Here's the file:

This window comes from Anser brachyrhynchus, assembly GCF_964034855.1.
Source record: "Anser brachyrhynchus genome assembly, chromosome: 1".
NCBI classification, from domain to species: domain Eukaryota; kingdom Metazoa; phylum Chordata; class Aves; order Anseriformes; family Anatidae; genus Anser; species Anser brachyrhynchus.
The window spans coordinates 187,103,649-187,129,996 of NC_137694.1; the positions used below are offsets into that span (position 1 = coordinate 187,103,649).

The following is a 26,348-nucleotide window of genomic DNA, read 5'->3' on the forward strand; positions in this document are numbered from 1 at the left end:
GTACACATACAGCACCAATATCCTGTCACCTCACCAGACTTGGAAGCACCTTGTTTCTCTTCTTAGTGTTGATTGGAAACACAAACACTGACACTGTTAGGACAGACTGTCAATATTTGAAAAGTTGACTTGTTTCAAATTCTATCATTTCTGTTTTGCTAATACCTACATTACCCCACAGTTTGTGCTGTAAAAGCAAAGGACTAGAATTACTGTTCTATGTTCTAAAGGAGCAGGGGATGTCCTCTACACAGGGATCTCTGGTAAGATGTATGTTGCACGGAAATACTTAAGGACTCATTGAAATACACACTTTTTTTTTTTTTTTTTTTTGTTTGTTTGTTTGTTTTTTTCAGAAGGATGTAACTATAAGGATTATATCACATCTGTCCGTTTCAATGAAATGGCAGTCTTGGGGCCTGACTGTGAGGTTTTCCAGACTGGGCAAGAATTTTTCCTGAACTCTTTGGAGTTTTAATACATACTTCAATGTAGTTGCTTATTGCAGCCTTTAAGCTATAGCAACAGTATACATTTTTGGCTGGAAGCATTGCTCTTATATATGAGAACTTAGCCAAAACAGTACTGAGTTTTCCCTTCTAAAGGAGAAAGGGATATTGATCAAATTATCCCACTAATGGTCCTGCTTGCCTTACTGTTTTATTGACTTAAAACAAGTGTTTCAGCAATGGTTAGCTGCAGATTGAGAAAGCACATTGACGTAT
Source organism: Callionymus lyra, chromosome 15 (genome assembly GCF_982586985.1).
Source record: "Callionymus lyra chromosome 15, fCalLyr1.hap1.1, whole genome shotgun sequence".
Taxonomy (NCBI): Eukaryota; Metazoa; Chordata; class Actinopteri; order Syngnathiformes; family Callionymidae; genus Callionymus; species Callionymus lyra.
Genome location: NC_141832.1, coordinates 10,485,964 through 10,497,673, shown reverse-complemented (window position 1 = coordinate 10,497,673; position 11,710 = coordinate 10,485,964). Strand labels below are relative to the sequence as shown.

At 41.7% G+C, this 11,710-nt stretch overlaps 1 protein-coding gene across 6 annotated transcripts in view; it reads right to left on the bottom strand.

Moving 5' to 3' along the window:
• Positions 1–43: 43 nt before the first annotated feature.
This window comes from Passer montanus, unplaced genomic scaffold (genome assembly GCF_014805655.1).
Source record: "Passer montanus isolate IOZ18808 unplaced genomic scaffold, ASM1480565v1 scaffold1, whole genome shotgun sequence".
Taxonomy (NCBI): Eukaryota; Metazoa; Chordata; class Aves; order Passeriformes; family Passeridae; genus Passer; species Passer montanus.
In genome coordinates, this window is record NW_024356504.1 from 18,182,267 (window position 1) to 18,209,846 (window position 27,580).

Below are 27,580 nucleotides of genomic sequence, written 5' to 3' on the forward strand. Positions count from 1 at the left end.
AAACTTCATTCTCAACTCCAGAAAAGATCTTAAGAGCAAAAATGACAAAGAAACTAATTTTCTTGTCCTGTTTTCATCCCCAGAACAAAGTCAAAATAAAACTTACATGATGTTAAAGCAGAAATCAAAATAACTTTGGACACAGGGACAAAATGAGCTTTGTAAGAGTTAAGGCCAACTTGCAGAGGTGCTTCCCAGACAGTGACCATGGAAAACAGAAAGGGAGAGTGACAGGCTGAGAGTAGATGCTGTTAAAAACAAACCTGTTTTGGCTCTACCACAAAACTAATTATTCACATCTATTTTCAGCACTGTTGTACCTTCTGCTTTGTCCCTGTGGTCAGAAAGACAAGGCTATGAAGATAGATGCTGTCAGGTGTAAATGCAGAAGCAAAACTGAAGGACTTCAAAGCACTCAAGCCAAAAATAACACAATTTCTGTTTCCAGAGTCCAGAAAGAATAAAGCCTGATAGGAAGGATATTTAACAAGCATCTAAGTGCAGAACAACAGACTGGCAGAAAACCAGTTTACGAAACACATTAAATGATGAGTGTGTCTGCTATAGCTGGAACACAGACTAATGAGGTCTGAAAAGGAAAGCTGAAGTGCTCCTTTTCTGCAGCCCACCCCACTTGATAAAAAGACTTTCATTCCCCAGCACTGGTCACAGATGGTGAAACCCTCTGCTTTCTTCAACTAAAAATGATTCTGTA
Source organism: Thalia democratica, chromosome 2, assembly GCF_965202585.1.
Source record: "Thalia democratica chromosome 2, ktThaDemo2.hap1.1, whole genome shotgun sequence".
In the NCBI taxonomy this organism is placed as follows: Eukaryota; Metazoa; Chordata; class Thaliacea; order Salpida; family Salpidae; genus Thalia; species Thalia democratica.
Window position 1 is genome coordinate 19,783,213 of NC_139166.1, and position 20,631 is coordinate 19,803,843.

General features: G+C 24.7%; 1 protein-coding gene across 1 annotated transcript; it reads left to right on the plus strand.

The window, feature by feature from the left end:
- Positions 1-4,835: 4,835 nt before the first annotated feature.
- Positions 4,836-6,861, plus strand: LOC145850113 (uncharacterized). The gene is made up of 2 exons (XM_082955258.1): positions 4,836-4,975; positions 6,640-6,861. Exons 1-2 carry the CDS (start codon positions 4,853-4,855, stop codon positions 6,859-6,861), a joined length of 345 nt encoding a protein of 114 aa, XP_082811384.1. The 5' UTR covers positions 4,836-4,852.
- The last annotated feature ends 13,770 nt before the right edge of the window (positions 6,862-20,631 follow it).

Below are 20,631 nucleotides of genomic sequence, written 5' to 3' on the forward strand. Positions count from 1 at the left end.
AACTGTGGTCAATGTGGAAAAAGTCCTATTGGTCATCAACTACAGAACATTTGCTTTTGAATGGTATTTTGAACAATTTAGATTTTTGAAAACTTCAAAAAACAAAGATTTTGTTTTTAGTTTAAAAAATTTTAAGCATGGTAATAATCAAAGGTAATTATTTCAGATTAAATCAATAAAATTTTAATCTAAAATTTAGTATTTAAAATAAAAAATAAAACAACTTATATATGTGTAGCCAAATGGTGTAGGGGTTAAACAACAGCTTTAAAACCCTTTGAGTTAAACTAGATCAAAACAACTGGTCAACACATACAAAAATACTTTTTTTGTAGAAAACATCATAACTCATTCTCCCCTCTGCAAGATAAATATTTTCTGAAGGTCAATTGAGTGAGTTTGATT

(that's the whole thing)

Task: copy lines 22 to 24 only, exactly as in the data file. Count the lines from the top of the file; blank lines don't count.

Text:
In the NCBI taxonomy this organism is placed as follows: Eukaryota; Metazoa; Chordata; class Thaliacea; order Salpida; family Salpidae; genus Thalia; species Thalia democratica.
Window position 1 is genome coordinate 19,783,213 of NC_139166.1, and position 20,631 is coordinate 19,803,843.

General features: G+C 24.7%; 1 protein-coding gene across 1 annotated transcript; it reads left to right on the plus strand.